The fibers are termed osteogenetic fibers and are made up of fine fibrils differing little from those of white fibrous tissue. The membrane soon assumes a dark and granular appearance from the deposition of calcareous granules in the fibers and in the intervening matrix, and in the calcified material some of the granular corpuscles or osteoblasts are enclosed.
By the fusion of the calcareous granules the tissue again assumes a more transparent appearance, but the fibers are no longer so distinctly seen. The involved osteoblasts from the corpuscles of the future bone, the spaces in which they are enclosed constituting the lacunae. As the osteogenetic fibers grow out to the periphery they continue to calcify, and give rise to fresh bone spicules.
Thus a network of bone is formed, the meshes of which contain the bloodvessels and a delicate connective tissue crowded with osteoblasts. The bony trabeculæ thicken by the addition of fresh layers of bone formed by the osteoblasts on their surface, and the meshes are correspondingly encroached upon.
Subsequently successive layers of bony tissue are deposited under the periosteum and around the larger vascular channels which become the Haversian canals, so that the bone increases much in thickness.
FIG. 77– Transverse section of body of human fibula, decalcified. X 250. (Picture From the Classic Gray's Anatomy)
FIG. 78– Part of the growing edge of the developing parietal bone of a fetal cat. (After J. Lawrence.) (Picture From the Classic Gray's Anatomy)
INTERCARTILAGINOUS OSSIFICATION.—Just before ossification begins the mass is entirely cartilaginous, and in a long bone, which may be taken as an example, the process commences in the center and proceeds toward the extremities, which for some time remain cartilaginous. Subsequently a similar process commences in one or more places in those extremities and gradually extends through them.
The extremities do not, however, become joined to the body of the bone by bony tissue until growth has ceased; between the body and either extremity a layer of cartilaginous tissue termed the epiphysial cartilage persists for a definite period.
The first step in the ossification of the cartilage is that the cartilage cells, at the point where ossification is commencing and which is termed a center of ossification enlarge and arrange themselves in rows (Fig. 79). The matrix in which they are imbedded increases in quantity, so that the cells become further separated from each other.
A deposit of calcareous material now takes place in this matrix, between the rows of cells, so that they become separated from each other by longitudinal columns of calcified matrix, presenting a granular and opaque appearance. Here and there the matrix between two cells of the same row also becomes calcified, and transverse bars of calcified substance stretch across from one calcareous column to another.
Thus there are longitudinal groups of the cartilage cells enclosed in oblong cavities, the walls of which are formed of calcified matrix which cuts off all nutrition from the cells; the cells, in consequence, atrophy, leaving spaces called the primary areolae.
FIG. 79– Section of fetal bone of cat. ir Irruption of the subperiosteal tissue. p Fibrous layer of the periosteum. o Layer of osteoblasts. im Subperiosteal bony deposit. (From Quain’s “Anatomy,” E. A. Schäfer.) (Picture From the Classic Gray's Anatomy)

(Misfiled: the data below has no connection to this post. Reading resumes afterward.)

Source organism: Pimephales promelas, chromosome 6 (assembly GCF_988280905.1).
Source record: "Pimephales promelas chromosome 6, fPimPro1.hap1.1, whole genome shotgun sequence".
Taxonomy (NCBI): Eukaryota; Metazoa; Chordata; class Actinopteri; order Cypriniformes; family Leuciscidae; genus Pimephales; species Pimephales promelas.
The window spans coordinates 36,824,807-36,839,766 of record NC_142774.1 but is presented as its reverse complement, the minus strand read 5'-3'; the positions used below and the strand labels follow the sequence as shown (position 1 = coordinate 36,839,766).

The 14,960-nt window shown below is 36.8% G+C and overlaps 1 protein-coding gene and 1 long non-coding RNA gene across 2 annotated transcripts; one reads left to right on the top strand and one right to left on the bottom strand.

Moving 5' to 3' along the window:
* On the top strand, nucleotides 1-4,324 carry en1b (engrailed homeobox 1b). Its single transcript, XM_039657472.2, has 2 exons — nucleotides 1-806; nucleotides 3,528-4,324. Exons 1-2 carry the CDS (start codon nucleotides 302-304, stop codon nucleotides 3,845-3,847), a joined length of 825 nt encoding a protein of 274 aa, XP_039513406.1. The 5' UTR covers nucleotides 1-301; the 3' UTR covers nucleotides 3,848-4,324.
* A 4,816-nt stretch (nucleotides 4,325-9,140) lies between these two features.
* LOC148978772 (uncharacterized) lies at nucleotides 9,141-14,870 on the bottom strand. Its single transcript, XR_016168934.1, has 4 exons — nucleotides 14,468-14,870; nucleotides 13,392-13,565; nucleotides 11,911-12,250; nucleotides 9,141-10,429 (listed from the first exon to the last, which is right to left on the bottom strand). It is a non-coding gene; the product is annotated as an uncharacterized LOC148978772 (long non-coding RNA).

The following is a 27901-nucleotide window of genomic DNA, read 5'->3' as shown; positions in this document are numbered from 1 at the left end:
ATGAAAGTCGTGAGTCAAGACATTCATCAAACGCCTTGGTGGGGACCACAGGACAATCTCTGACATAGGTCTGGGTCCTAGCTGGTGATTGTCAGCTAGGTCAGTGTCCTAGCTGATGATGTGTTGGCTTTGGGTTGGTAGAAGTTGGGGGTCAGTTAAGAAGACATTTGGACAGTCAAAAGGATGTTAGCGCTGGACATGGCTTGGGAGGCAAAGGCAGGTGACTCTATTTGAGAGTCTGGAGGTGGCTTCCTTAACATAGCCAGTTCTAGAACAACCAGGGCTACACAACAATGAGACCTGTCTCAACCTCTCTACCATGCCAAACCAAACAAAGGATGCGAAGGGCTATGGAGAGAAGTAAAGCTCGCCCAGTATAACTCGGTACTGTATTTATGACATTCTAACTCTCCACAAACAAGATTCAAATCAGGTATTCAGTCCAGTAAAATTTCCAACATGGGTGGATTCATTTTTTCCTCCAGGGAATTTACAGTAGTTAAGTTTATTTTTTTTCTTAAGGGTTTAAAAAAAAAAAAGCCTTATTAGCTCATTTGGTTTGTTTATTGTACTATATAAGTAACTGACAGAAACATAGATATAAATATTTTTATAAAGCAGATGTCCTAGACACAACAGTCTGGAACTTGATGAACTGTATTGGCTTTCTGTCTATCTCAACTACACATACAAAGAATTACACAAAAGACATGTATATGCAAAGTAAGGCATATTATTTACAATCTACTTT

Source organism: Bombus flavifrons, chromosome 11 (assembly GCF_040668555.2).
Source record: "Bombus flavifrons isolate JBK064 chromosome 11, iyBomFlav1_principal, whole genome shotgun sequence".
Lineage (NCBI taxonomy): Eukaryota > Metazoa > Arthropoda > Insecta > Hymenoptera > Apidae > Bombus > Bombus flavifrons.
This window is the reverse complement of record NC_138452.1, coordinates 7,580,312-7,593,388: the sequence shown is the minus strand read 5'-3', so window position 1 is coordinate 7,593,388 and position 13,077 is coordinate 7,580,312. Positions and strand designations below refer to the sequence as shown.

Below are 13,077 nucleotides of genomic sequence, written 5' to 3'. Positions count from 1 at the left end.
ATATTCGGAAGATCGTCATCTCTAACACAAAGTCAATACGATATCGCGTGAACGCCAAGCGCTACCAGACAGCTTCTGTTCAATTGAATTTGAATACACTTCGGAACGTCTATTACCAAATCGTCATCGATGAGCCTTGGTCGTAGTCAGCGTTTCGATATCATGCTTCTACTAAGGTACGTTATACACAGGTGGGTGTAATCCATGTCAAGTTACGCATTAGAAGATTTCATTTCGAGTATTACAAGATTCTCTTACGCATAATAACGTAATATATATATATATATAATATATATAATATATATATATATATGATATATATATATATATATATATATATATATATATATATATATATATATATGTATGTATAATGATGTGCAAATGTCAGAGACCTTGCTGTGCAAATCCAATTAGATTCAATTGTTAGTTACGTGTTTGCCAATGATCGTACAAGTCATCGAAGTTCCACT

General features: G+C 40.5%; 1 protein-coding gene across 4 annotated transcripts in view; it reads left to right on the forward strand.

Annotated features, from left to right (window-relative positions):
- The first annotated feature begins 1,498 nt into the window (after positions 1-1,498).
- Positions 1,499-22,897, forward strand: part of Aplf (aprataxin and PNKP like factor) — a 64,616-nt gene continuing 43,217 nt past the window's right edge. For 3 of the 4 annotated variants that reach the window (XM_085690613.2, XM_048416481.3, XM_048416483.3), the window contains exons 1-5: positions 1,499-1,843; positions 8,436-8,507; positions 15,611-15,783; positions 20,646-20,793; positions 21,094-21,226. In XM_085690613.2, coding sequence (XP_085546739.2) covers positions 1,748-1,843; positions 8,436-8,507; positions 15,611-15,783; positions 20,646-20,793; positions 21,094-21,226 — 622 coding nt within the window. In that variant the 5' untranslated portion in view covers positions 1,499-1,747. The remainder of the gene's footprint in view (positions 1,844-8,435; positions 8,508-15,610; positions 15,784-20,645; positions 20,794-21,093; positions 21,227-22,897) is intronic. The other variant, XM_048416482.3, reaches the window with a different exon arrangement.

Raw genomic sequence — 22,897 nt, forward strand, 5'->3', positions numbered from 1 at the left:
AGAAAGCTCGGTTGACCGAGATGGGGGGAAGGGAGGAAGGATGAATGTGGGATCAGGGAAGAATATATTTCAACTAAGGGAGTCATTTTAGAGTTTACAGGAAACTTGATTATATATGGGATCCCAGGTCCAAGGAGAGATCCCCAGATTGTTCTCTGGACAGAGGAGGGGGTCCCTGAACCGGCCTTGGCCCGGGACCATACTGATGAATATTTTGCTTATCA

At the same time that this process is going on in the center of the solid bar of cartilage, certain changes are taking place on its surface. This is covered by a very vascular membrane, the perichondrium entirely similar to the embryonic connective tissue already described as constituting the basis of membrane bone; on the inner surface of this—that is to say, on the surface in contact with the cartilage—are gathered the formative cells, the osteoblasts.
By the agency of these cells a thin layer of bony tissue is formed between the perichondrium and the cartilage, by the intramembranous mode of ossification just described. There are then, in this first stage of ossification, two processes going on simultaneously: in the center of the cartilage the formation of a number of oblong spaces, formed of calcified matrix and containing the withered cartilage cells, and on the surface of the cartilage the formation of a layer of true membrane bone.
The second stage consists in the prolongation into the cartilage of processes of the deeper or osteogenetic layer of the perichondrium, which has now become periosteum (Fig. 79, ir). The processes consist of bloodvessels and cells—osteoblasts or bone-formers and osteoclasts or bone-destroyers.
The latter are similar to the giant cells (myeloplaxes) found in marrow, and they excavate passages through the new-formed bony layer by absorption, and pass through it into the calcified matrix (Fig. 80). Wherever these processes come in contact with the calcified walls of the primary areolae they absorb them, and thus cause a fusion of the original cavities and the formation of larger spaces, which are termed the secondary areolae or medullary spaces. These secondary spaces become filled with embryonic marrow, consisting of osteoblasts and vessels, derived, in the manner described above, from the osteogenetic layer of the periosteum (Fig. 80).
Thus far there has been traced the formation of enlarged spaces (secondary areolæ), the perforated walls of which are still formed by calcified cartilage matrix, containing an embryonic marrow derived from the processes sent in from the osteogenetic layer of the periosteum, and consisting of bloodvessels and osteoblasts.